Behind them are the three Parr children (Violet, Dashniell “Dash”, and Jack-Jack), who are voiced by actress Sarah Vowell (The Incredibles and Please Give) and actor Huck Milner, who replaces Spencer Fox as Dash and makes his theatrical debut with this movie, and actor Eli Fuclie (The Incredibles). Collectively, all three vocal performances are great and do lend some fun voice talents in bringing the Parr children to life. However, Violet and Dash’s story arcs (in the movie) are, more or less, to serve Bob’s storyline thread about learning to take care of the household. Violet’s sub-plot, which involves her liking another boy and how she deals with learning to live a life as an adolescent teenage, could’ve been a bit more developed, especially given that the fact that she’s a superhero and the boy she likes is just a regular teenager. Again, her storyline is more serviceable plot on providing more challenges that “stay at home” Bob must overcome. I just think there could’ve more to her sub-plot. Likewise, the same can be said with Dash’s subplot, which sees the middle Parr child getting the least amount of screen-time, especially in his own story arc. He’s in the movie and does have a lot of the comedic relief parts (some of which are pretty good), but there’s not much to him. As for Jack-Jack, the youngest of the three, he actually gets more screen-time in than his other two siblings, discovering and experiencing his burgeoning powers (multiple ones, in fact) and does provide probably most (if not all) of the film’s funniest sequences. A scene involving him and a raccoon, in particular, is truly hilarious. All in all, the voice talents behind Violet, Dash, and Jack-Jack (his voice work was archival recordings) are solid and its great to see the three Parr children back in action, but I just wish they were a bit more developed, especially Violet and Dash.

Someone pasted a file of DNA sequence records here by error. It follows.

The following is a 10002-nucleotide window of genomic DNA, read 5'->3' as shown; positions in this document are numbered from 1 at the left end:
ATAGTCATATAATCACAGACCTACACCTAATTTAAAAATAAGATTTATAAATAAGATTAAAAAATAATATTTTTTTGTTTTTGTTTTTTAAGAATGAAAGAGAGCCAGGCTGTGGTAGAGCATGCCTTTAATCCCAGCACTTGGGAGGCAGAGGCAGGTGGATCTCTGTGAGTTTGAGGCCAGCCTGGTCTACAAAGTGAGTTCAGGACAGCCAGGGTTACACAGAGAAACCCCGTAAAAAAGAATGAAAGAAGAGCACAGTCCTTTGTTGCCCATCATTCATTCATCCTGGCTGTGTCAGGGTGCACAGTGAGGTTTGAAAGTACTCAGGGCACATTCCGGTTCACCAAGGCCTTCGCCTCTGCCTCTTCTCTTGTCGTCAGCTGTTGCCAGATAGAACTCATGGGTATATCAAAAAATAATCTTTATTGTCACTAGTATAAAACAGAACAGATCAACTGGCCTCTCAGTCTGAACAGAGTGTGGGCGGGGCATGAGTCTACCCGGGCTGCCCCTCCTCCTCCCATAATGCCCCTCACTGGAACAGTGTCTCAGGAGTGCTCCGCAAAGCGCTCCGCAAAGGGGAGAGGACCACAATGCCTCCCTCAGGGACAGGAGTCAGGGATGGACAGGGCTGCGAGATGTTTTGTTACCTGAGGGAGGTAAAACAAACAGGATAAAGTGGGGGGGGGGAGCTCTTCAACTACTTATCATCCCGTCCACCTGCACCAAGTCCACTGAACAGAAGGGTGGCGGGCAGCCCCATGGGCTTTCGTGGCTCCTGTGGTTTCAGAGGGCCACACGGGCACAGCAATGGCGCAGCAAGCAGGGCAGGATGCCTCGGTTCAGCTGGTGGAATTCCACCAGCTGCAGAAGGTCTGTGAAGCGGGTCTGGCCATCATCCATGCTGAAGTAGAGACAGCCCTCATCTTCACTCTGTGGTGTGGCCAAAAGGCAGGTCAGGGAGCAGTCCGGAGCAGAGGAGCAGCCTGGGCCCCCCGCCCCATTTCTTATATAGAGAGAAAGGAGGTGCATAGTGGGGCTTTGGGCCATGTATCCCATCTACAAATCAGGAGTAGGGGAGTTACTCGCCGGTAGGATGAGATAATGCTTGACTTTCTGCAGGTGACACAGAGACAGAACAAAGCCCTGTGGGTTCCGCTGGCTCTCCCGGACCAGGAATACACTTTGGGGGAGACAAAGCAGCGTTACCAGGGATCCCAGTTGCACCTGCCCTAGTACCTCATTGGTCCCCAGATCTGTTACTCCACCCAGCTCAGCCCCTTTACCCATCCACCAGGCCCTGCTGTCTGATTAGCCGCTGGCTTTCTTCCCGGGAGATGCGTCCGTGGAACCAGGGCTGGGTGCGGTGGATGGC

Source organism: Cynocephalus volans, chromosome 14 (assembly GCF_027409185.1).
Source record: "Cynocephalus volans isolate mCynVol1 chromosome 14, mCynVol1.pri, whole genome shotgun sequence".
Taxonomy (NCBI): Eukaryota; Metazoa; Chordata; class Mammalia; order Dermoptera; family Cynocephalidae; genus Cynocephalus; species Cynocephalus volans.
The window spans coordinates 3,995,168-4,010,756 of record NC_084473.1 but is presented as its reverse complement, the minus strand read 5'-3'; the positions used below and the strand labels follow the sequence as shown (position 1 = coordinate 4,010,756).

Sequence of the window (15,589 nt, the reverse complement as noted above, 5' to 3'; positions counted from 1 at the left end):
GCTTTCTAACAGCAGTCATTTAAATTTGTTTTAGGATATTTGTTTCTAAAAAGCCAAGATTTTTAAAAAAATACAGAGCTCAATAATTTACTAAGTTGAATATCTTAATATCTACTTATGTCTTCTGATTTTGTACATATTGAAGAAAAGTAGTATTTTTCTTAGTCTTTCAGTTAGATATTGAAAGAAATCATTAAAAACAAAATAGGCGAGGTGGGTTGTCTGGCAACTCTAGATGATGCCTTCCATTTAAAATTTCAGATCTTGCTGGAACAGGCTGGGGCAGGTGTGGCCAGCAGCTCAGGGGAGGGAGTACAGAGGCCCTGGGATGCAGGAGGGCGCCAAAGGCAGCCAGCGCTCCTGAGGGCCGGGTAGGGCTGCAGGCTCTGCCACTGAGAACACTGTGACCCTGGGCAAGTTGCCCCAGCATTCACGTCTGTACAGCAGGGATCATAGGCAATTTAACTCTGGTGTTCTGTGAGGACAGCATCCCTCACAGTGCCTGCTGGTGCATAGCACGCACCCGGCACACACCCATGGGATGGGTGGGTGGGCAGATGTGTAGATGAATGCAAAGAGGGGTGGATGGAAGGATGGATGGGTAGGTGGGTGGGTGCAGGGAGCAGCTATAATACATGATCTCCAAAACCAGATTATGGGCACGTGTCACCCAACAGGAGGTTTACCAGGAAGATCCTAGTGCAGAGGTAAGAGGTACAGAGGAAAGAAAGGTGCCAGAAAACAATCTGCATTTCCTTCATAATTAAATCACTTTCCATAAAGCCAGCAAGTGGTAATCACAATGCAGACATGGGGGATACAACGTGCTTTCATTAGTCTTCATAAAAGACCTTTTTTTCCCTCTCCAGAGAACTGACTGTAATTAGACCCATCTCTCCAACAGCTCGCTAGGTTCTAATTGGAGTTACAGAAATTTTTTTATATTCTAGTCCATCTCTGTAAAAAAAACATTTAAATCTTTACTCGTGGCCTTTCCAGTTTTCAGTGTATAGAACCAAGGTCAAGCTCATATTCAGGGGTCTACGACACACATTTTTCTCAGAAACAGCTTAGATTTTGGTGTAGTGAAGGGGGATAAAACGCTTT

Additionally, several other supporting characters from the first Incredibles movie return as well, lending a helping hand to the Parr family. Actor Samuel L. Jackson (Pulp Fiction and Jackie Brown) returns as superhero Lucius Best / Frozone and (much like Nelson and Hunt) easily slides back into the character, providing the same type of tone and bravado voice work for his character. Additionally, actor Michael Bird (The Iron Giant and The Incredibles) returns as Violet’s love interest Tom Rydinger and actor Jonathan Banks (Breaking Bad and Mudbound) as government agent who helps superheroes relocate Rick Dicker (actor Bud Luckey originally did the voice in the first movie but was replaced with Banks). However, my personal and absolute favorite supporting character to return is fashion designer guru for “superheroes” Edna Mode, who is once again voiced by director Brad Bird. Bird nails the voice down greatly and seems to have fun playing her once again (even though her involvement is a bit shorter in this movie than the previous one). Still, definitely great to see Bird’s Edna again. Much like a lot of other sequel movies out there, their inclusion in this story is good and does help add a sense of continuity from the previous movie (as if the movie is playing to a larger already established cinematic world). There aren’t super important to the narrative, but again fill out certain scenes with their presences (be action, comedy, or dramatic effect). Thus, it was good to see them return, especially to see Edna Mode again. Of the new newcomers to Incredibles 2, actor Bob Odenkirk (Breaking Bad and Better Call Saul) and actress Catherine Keener (Capote and Get Out) play the Deavor siblings (Winston and Evelyn), the pair who are the owner and creative minds of the popular communication company DEVTECH. Both Odenkirk and Keener are solid in their respectful roles, finding each other relishing the opportunity to voice their characters and seem to be have fun in doing so, which adds to their vocal performances.